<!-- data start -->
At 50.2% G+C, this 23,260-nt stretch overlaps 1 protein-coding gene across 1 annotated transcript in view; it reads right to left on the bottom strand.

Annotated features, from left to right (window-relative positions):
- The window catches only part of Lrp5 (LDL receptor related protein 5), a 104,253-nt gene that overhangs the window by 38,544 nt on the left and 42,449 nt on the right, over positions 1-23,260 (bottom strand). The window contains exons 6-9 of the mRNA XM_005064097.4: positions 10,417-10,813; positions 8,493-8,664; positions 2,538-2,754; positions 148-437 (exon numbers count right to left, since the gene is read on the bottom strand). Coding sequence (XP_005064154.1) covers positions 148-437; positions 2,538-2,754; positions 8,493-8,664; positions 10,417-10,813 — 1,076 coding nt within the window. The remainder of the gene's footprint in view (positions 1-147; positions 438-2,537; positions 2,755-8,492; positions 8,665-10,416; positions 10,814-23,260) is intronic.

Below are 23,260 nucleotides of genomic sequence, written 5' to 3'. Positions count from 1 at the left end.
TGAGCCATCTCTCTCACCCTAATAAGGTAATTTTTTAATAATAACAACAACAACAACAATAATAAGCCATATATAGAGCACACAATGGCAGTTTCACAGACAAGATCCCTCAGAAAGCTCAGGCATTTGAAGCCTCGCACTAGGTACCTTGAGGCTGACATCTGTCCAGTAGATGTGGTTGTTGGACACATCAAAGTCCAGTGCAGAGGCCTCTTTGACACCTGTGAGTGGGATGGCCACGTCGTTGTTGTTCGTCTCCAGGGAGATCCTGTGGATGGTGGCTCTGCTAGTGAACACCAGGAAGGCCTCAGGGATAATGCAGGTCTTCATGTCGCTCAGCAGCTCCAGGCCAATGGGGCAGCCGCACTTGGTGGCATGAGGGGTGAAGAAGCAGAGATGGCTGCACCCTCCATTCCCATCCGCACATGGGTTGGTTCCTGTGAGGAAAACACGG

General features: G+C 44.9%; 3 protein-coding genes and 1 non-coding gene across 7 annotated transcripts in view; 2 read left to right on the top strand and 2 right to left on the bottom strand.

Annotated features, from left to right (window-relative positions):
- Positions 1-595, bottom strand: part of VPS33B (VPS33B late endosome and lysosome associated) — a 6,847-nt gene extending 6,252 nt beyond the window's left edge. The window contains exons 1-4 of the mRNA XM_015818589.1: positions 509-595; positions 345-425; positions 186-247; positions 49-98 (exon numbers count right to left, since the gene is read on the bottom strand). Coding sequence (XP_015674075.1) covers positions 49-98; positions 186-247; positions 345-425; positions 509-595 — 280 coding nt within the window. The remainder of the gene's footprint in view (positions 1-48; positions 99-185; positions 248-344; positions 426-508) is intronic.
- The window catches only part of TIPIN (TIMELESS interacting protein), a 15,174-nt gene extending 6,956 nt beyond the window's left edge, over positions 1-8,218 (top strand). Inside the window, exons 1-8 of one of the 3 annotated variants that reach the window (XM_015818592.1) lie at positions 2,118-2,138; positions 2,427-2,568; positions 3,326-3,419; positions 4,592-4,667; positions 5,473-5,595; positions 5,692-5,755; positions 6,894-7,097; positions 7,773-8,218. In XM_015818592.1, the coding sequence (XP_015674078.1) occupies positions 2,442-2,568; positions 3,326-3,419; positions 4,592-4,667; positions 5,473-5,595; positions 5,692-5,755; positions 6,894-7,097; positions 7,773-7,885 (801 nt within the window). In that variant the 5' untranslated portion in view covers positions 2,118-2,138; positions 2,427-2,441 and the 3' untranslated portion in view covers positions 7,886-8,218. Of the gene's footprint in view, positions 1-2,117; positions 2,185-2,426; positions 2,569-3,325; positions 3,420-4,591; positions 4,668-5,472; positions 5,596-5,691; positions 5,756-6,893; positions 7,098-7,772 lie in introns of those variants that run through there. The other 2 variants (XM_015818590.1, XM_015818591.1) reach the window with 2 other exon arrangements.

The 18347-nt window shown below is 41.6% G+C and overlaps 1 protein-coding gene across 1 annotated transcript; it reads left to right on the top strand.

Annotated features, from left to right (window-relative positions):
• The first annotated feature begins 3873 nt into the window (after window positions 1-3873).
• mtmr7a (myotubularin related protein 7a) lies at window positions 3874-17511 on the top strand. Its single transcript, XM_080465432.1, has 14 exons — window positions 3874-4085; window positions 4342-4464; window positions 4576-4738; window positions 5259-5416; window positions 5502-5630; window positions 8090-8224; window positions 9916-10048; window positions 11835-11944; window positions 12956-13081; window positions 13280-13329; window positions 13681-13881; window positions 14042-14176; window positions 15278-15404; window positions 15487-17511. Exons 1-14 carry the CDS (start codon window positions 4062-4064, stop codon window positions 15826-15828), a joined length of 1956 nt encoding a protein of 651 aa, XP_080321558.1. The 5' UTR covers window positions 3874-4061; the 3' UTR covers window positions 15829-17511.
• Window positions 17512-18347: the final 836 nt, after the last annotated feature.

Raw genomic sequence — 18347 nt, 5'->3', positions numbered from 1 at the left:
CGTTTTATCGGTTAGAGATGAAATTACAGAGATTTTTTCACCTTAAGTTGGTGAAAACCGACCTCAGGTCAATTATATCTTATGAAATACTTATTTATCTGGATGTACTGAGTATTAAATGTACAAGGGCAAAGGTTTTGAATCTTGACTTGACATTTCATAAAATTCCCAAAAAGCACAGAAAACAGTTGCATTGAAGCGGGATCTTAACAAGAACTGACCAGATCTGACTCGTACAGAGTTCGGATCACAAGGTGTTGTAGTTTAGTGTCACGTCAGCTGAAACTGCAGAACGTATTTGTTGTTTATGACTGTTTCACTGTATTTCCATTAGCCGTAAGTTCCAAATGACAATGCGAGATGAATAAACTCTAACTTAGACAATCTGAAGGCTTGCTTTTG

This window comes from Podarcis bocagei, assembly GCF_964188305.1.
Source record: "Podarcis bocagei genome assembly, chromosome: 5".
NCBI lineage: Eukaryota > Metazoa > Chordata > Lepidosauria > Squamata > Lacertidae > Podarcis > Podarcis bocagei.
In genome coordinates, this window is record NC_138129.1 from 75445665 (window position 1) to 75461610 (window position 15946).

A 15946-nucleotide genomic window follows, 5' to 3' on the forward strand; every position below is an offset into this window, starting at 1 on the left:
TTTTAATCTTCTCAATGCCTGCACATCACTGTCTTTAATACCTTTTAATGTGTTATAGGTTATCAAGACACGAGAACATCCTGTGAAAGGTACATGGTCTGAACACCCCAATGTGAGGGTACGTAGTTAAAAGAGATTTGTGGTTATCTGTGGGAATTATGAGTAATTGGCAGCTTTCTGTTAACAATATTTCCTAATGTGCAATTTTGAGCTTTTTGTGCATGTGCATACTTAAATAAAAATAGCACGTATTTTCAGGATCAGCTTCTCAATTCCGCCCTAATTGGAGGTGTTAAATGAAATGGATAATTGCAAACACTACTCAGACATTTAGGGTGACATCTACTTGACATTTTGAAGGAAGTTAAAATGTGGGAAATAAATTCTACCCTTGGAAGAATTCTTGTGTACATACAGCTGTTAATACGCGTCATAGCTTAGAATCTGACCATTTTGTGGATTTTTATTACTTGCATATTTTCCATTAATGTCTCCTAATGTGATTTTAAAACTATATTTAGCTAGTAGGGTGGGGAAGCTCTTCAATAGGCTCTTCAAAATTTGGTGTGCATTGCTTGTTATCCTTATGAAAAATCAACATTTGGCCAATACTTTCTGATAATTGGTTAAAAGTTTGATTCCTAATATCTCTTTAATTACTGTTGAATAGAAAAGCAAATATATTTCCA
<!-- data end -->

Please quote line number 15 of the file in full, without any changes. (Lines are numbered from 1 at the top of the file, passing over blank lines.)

Raw genomic sequence — 18347 nt, 5'->3', positions numbered from 1 at the left: